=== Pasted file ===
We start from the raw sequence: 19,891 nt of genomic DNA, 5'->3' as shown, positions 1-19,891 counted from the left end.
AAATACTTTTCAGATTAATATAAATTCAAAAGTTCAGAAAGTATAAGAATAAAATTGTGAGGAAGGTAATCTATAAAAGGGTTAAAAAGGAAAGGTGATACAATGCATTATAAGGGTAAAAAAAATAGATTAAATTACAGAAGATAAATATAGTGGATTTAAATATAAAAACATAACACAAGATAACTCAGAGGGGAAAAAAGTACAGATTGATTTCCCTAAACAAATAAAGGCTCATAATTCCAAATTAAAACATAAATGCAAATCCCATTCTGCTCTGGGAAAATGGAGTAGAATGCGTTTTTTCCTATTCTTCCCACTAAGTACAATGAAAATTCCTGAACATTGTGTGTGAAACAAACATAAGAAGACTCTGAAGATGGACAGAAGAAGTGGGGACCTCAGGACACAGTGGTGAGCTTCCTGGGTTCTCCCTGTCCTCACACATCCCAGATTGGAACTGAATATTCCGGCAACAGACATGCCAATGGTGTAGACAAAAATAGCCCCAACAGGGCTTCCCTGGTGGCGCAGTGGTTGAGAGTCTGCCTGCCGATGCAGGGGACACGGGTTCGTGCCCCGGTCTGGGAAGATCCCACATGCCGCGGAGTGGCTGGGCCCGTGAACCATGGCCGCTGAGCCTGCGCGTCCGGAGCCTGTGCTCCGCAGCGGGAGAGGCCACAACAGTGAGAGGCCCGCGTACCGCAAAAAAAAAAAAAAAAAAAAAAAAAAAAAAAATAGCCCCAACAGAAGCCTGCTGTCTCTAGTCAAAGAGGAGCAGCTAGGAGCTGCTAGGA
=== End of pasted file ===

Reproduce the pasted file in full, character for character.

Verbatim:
We start from the raw sequence: 19,891 nt of genomic DNA, 5'->3' as shown, positions 1-19,891 counted from the left end.
AAATACTTTTCAGATTAATATAAATTCAAAAGTTCAGAAAGTATAAGAATAAAATTGTGAGGAAGGTAATCTATAAAAGGGTTAAAAAGGAAAGGTGATACAATGCATTATAAGGGTAAAAAAAATAGATTAAATTACAGAAGATAAATATAGTGGATTTAAATATAAAAACATAACACAAGATAACTCAGAGGGGAAAAAAGTACAGATTGATTTCCCTAAACAAATAAAGGCTCATAATTCCAAATTAAAACATAAATGCAAATCCCATTCTGCTCTGGGAAAATGGAGTAGAATGCGTTTTTTCCTATTCTTCCCACTAAGTACAATGAAAATTCCTGAACATTGTGTGTGAAACAAACATAAGAAGACTCTGAAGATGGACAGAAGAAGTGGGGACCTCAGGACACAGTGGTGAGCTTCCTGGGTTCTCCCTGTCCTCACACATCCCAGATTGGAACTGAATATTCCGGCAACAGACATGCCAATGGTGTAGACAAAAATAGCCCCAACAGGGCTTCCCTGGTGGCGCAGTGGTTGAGAGTCTGCCTGCCGATGCAGGGGACACGGGTTCGTGCCCCGGTCTGGGAAGATCCCACATGCCGCGGAGTGGCTGGGCCCGTGAACCATGGCCGCTGAGCCTGCGCGTCCGGAGCCTGTGCTCCGCAGCGGGAGAGGCCACAACAGTGAGAGGCCCGCGTACCGCAAAAAAAAAAAAAAAAAAAAAAAAAAAAAAAATAGCCCCAACAGAAGCCTGCTGTCTCTAGTCAAAGAGGAGCAGCTAGGAGCTGCTAGGA